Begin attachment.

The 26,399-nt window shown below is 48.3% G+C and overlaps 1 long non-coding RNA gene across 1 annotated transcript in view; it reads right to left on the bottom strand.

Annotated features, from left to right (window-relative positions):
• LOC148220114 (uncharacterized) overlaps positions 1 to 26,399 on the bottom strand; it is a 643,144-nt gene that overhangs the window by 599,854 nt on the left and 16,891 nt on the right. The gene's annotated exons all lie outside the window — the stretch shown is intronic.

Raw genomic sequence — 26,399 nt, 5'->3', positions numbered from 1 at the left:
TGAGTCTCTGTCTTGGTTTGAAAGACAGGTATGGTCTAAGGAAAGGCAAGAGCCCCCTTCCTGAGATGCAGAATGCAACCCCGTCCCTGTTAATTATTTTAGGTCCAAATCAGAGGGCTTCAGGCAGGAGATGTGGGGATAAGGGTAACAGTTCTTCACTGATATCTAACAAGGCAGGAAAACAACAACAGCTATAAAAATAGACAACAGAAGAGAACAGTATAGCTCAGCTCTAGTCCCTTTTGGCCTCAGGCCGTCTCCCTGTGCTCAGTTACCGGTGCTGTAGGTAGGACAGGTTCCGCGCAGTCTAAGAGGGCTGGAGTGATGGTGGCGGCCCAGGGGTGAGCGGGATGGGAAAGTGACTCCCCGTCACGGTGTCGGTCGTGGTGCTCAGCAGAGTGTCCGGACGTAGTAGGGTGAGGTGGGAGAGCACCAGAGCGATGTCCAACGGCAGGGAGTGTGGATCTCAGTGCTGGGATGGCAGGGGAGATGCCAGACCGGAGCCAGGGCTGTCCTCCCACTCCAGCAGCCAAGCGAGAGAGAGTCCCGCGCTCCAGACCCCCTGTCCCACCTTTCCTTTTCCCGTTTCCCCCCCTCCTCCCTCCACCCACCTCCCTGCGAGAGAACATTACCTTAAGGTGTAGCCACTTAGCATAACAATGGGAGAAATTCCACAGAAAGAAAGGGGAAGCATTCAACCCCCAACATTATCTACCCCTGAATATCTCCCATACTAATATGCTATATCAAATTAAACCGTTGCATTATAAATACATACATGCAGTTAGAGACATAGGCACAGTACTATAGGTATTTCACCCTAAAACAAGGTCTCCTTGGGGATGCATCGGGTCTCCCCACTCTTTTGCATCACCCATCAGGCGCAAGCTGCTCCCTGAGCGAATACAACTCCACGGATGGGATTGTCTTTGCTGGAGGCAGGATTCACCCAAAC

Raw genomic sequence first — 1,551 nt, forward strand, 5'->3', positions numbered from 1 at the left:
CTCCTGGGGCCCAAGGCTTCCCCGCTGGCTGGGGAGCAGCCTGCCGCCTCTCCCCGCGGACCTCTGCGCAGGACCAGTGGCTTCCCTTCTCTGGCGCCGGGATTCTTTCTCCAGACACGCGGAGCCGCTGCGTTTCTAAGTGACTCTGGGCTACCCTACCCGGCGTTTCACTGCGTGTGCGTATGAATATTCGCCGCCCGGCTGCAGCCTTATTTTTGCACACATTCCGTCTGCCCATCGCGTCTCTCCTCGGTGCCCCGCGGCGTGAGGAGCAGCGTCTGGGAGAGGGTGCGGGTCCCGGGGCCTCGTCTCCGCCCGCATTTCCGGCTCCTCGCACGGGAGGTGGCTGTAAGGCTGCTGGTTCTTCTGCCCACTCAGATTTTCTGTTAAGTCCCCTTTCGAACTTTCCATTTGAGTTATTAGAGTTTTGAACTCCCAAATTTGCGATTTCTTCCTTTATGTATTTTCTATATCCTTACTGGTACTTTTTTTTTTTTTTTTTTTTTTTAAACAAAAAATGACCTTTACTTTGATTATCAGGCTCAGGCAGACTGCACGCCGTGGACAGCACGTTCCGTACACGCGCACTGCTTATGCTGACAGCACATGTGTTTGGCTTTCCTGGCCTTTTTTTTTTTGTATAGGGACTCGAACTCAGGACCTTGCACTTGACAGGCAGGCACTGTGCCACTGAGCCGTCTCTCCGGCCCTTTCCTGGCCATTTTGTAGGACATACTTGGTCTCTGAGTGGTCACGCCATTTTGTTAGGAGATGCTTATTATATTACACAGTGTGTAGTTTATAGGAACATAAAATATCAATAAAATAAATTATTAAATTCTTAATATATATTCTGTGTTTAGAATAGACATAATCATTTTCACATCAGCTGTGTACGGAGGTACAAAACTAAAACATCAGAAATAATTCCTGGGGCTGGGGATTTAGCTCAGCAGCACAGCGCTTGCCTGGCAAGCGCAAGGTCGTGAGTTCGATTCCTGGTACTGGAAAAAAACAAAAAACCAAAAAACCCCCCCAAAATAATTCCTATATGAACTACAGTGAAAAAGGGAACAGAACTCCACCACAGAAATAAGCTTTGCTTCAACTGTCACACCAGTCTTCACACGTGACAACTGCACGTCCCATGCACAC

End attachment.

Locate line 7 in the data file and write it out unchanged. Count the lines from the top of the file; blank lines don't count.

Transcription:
CTCCTGGGGCCCAAGGCTTCCCCGCTGGCTGGGGAGCAGCCTGCCGCCTCTCCCCGCGGACCTCTGCGCAGGACCAGTGGCTTCCCTTCTCTGGCGCCGGGATTCTTTCTCCAGACACGCGGAGCCGCTGCGTTTCTAAGTGACTCTGGGCTACCCTACCCGGCGTTTCACTGCGTGTGCGTATGAATATTCGCCGCCCGGCTGCAGCCTTATTTTTGCACACATTCCGTCTGCCCATCGCGTCTCTCCTCGGTGCCCCGCGGCGTGAGGAGCAGCGTCTGGGAGAGGGTGCGGGTCCCGGGGCCTCGTCTCCGCCCGCATTTCCGGCTCCTCGCACGGGAGGTGGCTGTAAGGCTGCTGGTTCTTCTGCCCACTCAGATTTTCTGTTAAGTCCCCTTTCGAACTTTCCATTTGAGTTATTAGAGTTTTGAACTCCCAAATTTGCGATTTCTTCCTTTATGTATTTTCTATATCCTTACTGGTACTTTTTTTTTTTTTTTTTTTTTTTAAACAAAAAATGACCTTTACTTTGATTATCAGGCTCAGGCAGACTGCACGCCGTGGACAGCACGTTCCGTACACGCGCACTGCTTATGCTGACAGCACATGTGTTTGGCTTTCCTGGCCTTTTTTTTTTTGTATAGGGACTCGAACTCAGGACCTTGCACTTGACAGGCAGGCACTGTGCCACTGAGCCGTCTCTCCGGCCCTTTCCTGGCCATTTTGTAGGACATACTTGGTCTCTGAGTGGTCACGCCATTTTGTTAGGAGATGCTTATTATATTACACAGTGTGTAGTTTATAGGAACATAAAATATCAATAAAATAAATTATTAAATTCTTAATATATATTCTGTGTTTAGAATAGACATAATCATTTTCACATCAGCTGTGTACGGAGGTACAAAACTAAAACATCAGAAATAATTCCTGGGGCTGGGGATTTAGCTCAGCAGCACAGCGCTTGCCTGGCAAGCGCAAGGTCGTGAGTTCGATTCCTGGTACTGGAAAAAAACAAAAAACCAAAAAACCCCCCCAAAATAATTCCTATATGAACTACAGTGAAAAAGGGAACAGAACTCCACCACAGAAATAAGCTTTGCTTCAACTGTCACACCAGTCTTCACACGTGACAACTGCACGTCCCATGCACAC